Turning to commodity markets; crude oil prices are a up about 0.5% this morning, with WTI moving into the upper $72.00s and Brent moving back above $74.00, aided by a combination of the improved risk appetite in global markets and confirmation from the official US EIA report that crude oil inventories continued to fall in the week just gone, despite the recent rise in Covid-19 infections in the country. Analysts are becoming more confident that further Covid-19 waves in highly vaccinated developed countries will not deliver any meaningful hits to oil demand. Meanwhile, news flow suggests that the US and Iran remain at loggerheads with regards to negotiations to return to the JCPOA. Dollar weakness is also helping US crude oil prices, just as it is helping most industrial metal prices such as copper, lead and aluminium. Precious metals, meanwhile, are having a strong session with spot gold up over 1.0% and spot silver up over 2.0%. That means spot gold prices have now managed to move back into the mid-$1820s. Precious metals had failed to benefit as much as would typically be expected amid the drop in US (and global) real yields in recent weeks to fresh record lows, mainly due to the persistent bid underpinning USD heading into yesterday’s FOMC meeting. As USD falls in wake of the meeting, expect precious metals to continue to derive support.
Back to FX, the US dollar is the weakest currency in the G10 this morning and fellow safe-havens JPY and CHF are also laggards. USDJPY remains subdued just under 110.00, but USDCHF has managed to push to fresh more than six-week lows under 0.9100, though downside has subsided since the pair ran into support in the form of its 200DMA at 0.9076. Conversely, risk-sensitive NZD, CAD and NOK are the best performers, with the former unfazed by the release of underwhelming New Zealand NBNZ survey data overnight. Fellow risk-sensitive AUD has been less able to make the most of the improvement in risk appetite or indeed the gains in metal prices (like copper and gold) that it is also sensitive too, perhaps given growing calls over night from a number of local banks for the RBA to adopt a dovish turn at its next policy meeting. Most analysts now expect the bank to increase the pace of its monthly asset purchase programme to provide additional stimulus to the economy that is currently suffering from lockdown and is now very likely to post a Q/Q contraction in Q3 of this year. Thus, while the RBNZ, BoC and Norges Bank all look to be on course to be amongst the earliest monetary policy tighteners in the G10, its appears that the RBA is set to fall further and further behind, which could well weigh further on AUD relative to NZD, CAD and NOK. Elsewhere, EUR and GBP are both stronger as a function of the weaker US dollar, with the former not paying too much attention to Eurozone data out today which for the most part has been decent; the latest German jobs report for the month of July was a little better than expected, the Eurozone Business and Consumer survey saw sentiment hit record highs and the preliminary estimate of headline inflation rates in both Spain and Germany came in above expected in July (this shouldn’t worry the ECB much, given they, like the Fed, see the spike as transitory).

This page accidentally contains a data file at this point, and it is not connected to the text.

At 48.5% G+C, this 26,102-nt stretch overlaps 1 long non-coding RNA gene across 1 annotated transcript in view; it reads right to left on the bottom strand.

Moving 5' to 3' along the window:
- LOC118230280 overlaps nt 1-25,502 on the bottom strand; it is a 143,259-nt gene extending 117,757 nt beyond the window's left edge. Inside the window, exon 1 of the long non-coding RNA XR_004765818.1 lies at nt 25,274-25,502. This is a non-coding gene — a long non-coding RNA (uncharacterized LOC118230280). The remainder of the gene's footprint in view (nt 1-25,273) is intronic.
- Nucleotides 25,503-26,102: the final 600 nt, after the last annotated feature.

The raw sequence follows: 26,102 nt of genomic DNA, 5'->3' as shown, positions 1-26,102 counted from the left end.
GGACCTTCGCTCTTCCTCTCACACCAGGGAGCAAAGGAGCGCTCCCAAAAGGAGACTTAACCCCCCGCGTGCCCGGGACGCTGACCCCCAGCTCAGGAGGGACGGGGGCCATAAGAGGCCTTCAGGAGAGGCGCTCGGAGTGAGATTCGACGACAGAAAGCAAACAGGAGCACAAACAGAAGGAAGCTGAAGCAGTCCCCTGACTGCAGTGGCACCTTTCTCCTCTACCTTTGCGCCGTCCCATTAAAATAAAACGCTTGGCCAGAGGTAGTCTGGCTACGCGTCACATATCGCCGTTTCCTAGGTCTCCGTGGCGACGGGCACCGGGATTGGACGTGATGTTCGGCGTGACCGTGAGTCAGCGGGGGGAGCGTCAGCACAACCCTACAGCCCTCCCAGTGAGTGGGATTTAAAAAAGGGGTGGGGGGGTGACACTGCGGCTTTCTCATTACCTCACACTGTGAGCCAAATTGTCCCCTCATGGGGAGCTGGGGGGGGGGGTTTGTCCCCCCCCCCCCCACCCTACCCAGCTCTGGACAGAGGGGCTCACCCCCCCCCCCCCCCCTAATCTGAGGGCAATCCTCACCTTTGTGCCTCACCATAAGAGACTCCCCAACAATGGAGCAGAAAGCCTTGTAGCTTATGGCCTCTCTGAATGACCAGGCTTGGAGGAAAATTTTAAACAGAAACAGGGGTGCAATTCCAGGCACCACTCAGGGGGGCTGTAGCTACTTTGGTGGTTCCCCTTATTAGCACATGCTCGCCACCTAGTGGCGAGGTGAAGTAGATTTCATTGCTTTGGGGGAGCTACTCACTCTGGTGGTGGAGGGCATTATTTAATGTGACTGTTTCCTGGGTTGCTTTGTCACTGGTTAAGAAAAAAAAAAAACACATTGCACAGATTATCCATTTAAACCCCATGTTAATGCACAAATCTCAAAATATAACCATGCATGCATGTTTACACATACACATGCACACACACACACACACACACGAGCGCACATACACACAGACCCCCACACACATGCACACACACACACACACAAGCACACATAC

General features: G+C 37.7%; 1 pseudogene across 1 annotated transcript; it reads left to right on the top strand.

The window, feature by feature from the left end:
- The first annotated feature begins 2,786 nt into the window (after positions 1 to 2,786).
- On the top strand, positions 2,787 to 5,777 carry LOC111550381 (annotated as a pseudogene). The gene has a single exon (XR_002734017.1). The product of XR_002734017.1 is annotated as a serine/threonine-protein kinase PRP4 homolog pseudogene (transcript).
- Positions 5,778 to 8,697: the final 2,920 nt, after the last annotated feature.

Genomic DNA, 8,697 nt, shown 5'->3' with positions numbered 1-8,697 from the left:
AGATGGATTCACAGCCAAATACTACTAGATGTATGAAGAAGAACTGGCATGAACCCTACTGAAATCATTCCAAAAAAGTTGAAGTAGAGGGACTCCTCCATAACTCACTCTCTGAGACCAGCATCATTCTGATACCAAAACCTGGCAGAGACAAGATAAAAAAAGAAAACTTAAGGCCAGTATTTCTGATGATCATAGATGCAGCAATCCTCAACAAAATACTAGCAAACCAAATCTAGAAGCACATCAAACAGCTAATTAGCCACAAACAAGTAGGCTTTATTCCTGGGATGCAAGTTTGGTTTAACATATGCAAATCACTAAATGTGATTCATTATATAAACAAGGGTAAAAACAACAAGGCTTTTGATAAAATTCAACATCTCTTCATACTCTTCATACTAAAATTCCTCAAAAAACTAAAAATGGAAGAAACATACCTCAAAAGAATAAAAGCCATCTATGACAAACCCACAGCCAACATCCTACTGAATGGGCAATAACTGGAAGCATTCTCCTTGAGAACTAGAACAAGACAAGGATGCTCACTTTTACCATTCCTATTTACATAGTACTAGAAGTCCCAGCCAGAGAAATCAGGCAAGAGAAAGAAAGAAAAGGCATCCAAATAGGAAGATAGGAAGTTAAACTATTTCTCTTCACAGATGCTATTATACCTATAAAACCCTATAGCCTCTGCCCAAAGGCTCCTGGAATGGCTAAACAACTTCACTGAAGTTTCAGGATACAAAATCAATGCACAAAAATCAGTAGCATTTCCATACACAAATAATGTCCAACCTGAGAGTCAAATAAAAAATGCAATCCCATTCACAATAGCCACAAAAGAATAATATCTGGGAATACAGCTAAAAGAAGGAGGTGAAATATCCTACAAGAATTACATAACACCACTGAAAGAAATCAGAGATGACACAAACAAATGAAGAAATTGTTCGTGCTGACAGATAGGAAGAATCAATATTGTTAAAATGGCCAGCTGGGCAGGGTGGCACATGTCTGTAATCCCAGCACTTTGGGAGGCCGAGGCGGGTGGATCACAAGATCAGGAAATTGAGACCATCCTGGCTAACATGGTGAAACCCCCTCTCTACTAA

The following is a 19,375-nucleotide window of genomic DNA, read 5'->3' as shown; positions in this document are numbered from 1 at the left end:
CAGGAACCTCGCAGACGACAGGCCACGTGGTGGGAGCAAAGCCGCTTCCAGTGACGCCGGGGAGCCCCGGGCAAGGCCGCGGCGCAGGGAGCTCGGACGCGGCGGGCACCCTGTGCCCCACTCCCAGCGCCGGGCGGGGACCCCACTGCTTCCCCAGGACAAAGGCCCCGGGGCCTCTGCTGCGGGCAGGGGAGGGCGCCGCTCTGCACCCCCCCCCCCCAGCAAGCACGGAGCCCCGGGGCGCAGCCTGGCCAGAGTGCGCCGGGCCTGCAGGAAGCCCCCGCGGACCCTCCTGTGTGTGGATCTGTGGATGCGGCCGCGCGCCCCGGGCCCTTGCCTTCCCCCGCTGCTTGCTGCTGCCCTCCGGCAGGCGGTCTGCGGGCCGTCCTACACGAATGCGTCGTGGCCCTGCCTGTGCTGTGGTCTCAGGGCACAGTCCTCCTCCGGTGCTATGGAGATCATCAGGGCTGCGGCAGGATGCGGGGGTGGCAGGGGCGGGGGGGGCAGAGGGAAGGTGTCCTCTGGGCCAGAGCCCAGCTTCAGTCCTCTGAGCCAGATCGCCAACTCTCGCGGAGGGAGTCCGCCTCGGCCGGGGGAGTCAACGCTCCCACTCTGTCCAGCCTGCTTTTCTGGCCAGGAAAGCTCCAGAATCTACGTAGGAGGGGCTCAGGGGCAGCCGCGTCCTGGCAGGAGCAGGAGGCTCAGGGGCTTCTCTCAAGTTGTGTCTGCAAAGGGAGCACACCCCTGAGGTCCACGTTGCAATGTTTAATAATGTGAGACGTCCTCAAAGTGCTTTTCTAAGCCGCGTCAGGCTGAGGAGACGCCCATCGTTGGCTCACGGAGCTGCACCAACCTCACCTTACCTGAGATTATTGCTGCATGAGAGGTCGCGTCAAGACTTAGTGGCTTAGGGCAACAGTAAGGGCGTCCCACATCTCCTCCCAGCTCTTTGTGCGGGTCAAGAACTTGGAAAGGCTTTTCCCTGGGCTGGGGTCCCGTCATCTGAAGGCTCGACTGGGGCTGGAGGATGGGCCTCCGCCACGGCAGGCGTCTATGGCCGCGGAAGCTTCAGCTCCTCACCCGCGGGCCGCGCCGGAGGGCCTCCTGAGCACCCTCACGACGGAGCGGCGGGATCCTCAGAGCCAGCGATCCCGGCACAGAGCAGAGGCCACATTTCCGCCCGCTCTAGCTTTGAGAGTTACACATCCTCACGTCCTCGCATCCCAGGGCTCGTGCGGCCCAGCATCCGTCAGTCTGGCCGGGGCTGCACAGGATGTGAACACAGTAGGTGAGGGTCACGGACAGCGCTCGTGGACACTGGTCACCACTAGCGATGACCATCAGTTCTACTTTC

The Day Ahead
The first estimate of US Q2 GDP growth numbers out at 1330BST are the key event today and are expected to show the US economy expanding at an annualised pace of 8.5% in the second quarter. Weekly initial jobless claims numbers will also be released, and the hope will be that claims resume their recent downwards trajectory back towards pre-pandemic levels. US Pending Home Sales for the month of June will then be out at 1500BST but won’t move markets.